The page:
HOME  |  NEWS  |  BLOGS  |  MESSAGES  |  FEATURES  |  VIDEOS  |  WEBINARS  |  INDUSTRIES  |  FOCUS ON FUNDAMENTALS
  |  REGISTER  |  LOGIN  |  HELP
Jack Rupert, PE
User Rank
Platinum
Re: Sometimes resolution is not important, but other things are.
Jack Rupert, PE   1/22/2012 2:34:50 PM
NO RATINGS
Absolutely, Alex.  In my previous position, the MBTF was actually more important than linear accuracy.  It was so true that "others" demanded a spare as part of the standard BOM, rather than on the list of suggestions for our customers.  (It was useful too, when the mechanical system fail and destoyed the position sensor - which actually was working quite well).

GlennA
User Rank
Gold
resolver vs encoder
GlennA   1/6/2012 8:58:52 AM
NO RATINGS
My experience with resolvers was with ABB industrial robots.  The first absolute positioning system I saw used 3 resolvers (IRB 90), followed by 2 (IRB 2000) and finally 1 resolver and a revolution counter (IRB 6400).  The feature I thought was most useful was it 'failed-safe'.  An axis with an encoder has to fail to show movement feed-back when commanded to move to detect a failure.  How far does tha axis move before the lack of position change feed-back causes a fault ?  With a resolver, a broken wire causes a failure during initialization.

TJ McDermott
User Rank
Blogger
Re: Sometimes resolution is not important, but other things are.
TJ McDermott   1/4/2012 10:18:18 PM
NO RATINGS
Environmental protection is frequently a deciding factor in industrial environments.  Can it take being hosed down with high pressure, caustic solutions such as is found in food processing?  Can it resist coolant or oil?

Alexander Wolfe
User Rank
Blogger
Re: Sometimes resolution is not important, but other things are.
Alexander Wolfe   1/4/2012 1:06:19 PM
NO RATINGS
Positional accuracy seems like the key spec when choosing a rotary encoder, but what about MTBF? Does that come into play at all, especially considering that it's a part which gets a heavy and constant workout?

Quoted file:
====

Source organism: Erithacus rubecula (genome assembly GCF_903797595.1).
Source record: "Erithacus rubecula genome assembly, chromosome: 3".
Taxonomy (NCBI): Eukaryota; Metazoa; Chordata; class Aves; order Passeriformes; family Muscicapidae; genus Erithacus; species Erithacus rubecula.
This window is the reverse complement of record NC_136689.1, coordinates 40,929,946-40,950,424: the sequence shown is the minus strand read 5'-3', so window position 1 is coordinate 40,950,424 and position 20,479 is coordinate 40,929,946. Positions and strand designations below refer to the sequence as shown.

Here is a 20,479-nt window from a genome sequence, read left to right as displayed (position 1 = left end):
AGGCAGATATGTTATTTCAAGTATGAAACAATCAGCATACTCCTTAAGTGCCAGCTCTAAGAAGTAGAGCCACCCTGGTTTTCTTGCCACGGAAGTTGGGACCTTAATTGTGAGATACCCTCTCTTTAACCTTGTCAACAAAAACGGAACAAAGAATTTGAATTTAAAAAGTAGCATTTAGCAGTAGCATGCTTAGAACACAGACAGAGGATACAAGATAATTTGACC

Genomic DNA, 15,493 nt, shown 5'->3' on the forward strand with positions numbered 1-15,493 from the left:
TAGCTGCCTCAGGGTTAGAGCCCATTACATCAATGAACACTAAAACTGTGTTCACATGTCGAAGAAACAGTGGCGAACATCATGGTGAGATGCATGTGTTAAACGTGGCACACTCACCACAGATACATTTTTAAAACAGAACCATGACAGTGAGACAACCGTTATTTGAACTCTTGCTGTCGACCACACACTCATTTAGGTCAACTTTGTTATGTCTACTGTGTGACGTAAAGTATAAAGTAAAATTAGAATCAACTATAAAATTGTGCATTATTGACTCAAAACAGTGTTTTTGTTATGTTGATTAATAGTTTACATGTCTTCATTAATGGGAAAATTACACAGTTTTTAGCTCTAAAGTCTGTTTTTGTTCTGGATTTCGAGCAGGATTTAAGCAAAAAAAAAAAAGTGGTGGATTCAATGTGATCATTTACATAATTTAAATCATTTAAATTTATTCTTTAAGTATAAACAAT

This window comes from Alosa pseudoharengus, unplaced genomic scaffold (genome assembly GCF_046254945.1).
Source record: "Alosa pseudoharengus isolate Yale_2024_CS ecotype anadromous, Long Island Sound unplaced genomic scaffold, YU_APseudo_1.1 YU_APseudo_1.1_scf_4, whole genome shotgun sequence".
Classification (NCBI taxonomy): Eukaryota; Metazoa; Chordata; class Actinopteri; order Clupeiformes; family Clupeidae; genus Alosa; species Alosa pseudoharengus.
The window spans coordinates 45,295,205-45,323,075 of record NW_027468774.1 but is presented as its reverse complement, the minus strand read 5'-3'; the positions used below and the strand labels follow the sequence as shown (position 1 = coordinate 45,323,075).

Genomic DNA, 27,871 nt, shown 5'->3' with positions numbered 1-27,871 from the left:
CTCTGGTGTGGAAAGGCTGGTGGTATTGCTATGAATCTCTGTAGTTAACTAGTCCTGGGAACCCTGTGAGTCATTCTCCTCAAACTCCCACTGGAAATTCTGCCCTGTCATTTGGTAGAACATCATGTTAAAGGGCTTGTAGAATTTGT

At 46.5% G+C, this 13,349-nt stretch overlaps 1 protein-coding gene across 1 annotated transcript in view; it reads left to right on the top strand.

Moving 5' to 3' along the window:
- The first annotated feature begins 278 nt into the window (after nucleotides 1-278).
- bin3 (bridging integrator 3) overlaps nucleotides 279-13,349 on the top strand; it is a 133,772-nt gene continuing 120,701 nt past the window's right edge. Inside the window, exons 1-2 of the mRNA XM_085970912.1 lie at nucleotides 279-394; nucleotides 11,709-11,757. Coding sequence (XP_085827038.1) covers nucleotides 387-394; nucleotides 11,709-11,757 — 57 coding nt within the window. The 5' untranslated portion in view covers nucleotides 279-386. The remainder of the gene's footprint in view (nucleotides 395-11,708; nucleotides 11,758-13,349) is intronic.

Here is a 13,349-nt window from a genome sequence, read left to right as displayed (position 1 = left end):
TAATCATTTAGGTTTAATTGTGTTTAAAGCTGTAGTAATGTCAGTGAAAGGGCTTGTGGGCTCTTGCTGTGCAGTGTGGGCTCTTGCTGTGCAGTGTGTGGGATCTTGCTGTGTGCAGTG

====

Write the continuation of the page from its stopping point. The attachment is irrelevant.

Amclaussen
User Rank
Platinum
Sometimes resolution is not important, but other things are.
Amclaussen   1/4/2012 12:09:48 PM
NO RATINGS
We are using a RVDT to track the opening percentage of large Ball type valves used in Pipelines to monitor closing sequence and speed.  Here, resolution was not necessary, but reliability is of utmost importance; the RVDT is rugged and very reliable.  Amclaussen.



Partner Zone
Latest Analysis
As more electric cars and plug-in hybrids hit the highways, the need for battery chargers is growing.
Festo is developing small wind turbines for generating power to buildings. The model for the mini wind devices is the seagull wing.
MIT students modified a 3D printer to enable it to print more than one object and print on top of existing printed objects. All of this was made possible by modifying a Solidoodle with a height measuring laser.
A battery management system to support an electric motorcycle lithium-ion battery pack took first place in Texas Instruments' annual engineering innovation contest.
This Gadget Freak Review looks at a keyless Bluetooth padlock that works with your smartphone, along with a system that tracks your sleep behavior and wakes you at the perfect time in your sleep cycle to avoid morning grogginess.
More:Blogs|News
Design News Webinar Series
7/23/2014 11:00 a.m. California / 2:00 p.m. New York
7/17/2014 11:00 a.m. California / 2:00 p.m. New York
6/25/2014 11:00 a.m. California / 2:00 p.m. New York
5/13/2014 10:00 a.m. California / 1:00 p.m. New York / 6:00 p.m. London
Quick Poll
The Continuing Education Center offers engineers an entirely new way to get the education they need to formulate next-generation solutions.
Sep 8 - 12, Get Ready for the New Internet: IPv6
SEMESTERS: 1  |  2  |  3  |  4  |  5  |  6


Focus on Fundamentals consists of 45-minute on-line classes that cover a host of technologies. You learn without leaving the comfort of your desk. All classes are taught by subject-matter experts and all are archived. So if you can't attend live, attend at your convenience.
Next Class: September 30 - October 2
Sponsored by Altera
Learn More   |   Login   |   Archived Classes
Twitter Feed
Design News Twitter Feed
Like Us on Facebook

Sponsored Content

Technology Marketplace

Copyright © 2014 UBM Canon, A UBM company, All rights reserved. Privacy Policy | Terms of Service